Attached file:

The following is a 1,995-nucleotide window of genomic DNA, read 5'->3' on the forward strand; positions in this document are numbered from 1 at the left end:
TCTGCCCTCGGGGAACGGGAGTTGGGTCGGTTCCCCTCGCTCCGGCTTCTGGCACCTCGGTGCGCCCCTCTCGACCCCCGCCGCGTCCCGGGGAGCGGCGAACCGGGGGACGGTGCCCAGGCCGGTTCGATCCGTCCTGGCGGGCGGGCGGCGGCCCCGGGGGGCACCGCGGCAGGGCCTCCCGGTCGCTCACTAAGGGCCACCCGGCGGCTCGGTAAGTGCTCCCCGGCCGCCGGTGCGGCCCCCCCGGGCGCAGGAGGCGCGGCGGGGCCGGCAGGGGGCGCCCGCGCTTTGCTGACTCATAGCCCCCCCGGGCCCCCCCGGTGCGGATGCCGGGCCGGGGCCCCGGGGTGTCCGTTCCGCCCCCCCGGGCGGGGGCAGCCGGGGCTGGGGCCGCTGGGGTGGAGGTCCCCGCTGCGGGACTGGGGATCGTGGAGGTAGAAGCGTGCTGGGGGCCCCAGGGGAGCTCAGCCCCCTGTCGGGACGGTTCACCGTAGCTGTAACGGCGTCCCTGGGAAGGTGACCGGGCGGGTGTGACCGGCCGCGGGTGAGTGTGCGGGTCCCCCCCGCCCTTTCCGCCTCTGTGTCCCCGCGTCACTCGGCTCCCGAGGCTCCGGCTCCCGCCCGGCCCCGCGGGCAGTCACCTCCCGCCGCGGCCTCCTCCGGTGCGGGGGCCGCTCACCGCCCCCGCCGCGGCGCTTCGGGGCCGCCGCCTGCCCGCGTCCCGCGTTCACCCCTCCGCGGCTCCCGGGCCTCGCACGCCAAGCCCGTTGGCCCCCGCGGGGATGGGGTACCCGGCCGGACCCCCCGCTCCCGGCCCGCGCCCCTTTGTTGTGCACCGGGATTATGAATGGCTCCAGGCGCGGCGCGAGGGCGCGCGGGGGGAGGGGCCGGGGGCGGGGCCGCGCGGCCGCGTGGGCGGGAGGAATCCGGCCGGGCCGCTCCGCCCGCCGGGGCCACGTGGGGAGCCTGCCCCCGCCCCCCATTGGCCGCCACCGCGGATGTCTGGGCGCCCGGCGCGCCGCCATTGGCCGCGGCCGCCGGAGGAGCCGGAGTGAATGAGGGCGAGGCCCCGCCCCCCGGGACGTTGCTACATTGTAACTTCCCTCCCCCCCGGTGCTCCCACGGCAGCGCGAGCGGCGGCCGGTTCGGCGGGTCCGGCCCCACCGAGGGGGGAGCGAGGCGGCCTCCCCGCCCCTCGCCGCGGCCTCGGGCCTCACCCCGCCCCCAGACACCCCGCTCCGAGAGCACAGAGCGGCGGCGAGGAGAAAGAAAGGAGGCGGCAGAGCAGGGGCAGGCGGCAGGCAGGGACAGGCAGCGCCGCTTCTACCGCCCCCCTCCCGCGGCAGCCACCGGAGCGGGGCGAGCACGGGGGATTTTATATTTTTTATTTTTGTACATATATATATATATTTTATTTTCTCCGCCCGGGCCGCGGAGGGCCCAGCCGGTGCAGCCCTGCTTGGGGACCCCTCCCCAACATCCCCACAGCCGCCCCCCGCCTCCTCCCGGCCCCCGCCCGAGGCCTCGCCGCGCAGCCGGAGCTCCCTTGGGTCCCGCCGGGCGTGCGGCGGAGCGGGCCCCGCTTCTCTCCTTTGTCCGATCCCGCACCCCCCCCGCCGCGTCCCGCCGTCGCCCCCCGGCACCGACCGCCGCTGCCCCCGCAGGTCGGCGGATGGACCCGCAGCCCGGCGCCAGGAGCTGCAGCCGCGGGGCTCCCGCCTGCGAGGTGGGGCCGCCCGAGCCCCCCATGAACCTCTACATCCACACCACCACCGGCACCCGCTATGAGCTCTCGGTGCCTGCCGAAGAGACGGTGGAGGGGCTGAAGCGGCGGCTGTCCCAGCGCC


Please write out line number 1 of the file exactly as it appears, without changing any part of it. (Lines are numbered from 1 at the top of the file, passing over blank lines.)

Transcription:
The following is a 1,995-nucleotide window of genomic DNA, read 5'->3' on the forward strand; positions in this document are numbered from 1 at the left end: